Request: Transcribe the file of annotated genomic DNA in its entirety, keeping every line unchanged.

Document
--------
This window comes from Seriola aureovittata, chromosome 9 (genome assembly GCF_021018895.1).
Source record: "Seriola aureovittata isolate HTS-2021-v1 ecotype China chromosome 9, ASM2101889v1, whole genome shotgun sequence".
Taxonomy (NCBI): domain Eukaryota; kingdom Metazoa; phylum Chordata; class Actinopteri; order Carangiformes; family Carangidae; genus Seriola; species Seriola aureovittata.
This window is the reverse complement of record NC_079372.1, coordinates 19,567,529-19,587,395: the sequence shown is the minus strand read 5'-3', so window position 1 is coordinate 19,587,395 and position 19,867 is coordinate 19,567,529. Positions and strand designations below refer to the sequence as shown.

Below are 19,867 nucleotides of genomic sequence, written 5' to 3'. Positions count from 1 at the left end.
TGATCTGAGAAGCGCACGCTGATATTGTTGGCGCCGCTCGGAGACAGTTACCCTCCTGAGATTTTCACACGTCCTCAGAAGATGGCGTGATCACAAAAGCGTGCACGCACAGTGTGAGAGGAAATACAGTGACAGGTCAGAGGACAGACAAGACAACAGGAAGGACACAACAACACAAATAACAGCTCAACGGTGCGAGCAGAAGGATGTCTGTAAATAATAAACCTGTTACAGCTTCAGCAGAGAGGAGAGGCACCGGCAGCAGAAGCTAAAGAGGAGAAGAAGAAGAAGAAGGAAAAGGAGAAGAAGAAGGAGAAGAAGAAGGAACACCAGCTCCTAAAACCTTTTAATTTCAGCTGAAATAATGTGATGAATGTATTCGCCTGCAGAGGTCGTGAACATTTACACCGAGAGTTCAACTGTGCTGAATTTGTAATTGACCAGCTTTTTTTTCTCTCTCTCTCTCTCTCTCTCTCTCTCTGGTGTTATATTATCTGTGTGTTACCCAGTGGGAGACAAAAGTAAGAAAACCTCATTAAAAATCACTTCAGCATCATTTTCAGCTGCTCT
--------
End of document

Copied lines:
This window comes from Seriola aureovittata, chromosome 9 (genome assembly GCF_021018895.1).
Source record: "Seriola aureovittata isolate HTS-2021-v1 ecotype China chromosome 9, ASM2101889v1, whole genome shotgun sequence".
Taxonomy (NCBI): domain Eukaryota; kingdom Metazoa; phylum Chordata; class Actinopteri; order Carangiformes; family Carangidae; genus Seriola; species Seriola aureovittata.
This window is the reverse complement of record NC_079372.1, coordinates 19,567,529-19,587,395: the sequence shown is the minus strand read 5'-3', so window position 1 is coordinate 19,587,395 and position 19,867 is coordinate 19,567,529. Positions and strand designations below refer to the sequence as shown.

Below are 19,867 nucleotides of genomic sequence, written 5' to 3'. Positions count from 1 at the left end.
TGATCTGAGAAGCGCACGCTGATATTGTTGGCGCCGCTCGGAGACAGTTACCCTCCTGAGATTTTCACACGTCCTCAGAAGATGGCGTGATCACAAAAGCGTGCACGCACAGTGTGAGAGGAAATACAGTGACAGGTCAGAGGACAGACAAGACAACAGGAAGGACACAACAACACAAATAACAGCTCAACGGTGCGAGCAGAAGGATGTCTGTAAATAATAAACCTGTTACAGCTTCAGCAGAGAGGAGAGGCACCGGCAGCAGAAGCTAAAGAGGAGAAGAAGAAGAAGAAGGAAAAGGAGAAGAAGAAGGAGAAGAAGAAGGAACACCAGCTCCTAAAACCTTTTAATTTCAGCTGAAATAATGTGATGAATGTATTCGCCTGCAGAGGTCGTGAACATTTACACCGAGAGTTCAACTGTGCTGAATTTGTAATTGACCAGCTTTTTTTTCTCTCTCTCTCTCTCTCTCTCTCTCTCTGGTGTTATATTATCTGTGTGTTACCCAGTGGGAGACAAAAGTAAGAAAACCTCATTAAAAATCACTTCAGCATCATTTTCAGCTGCTCT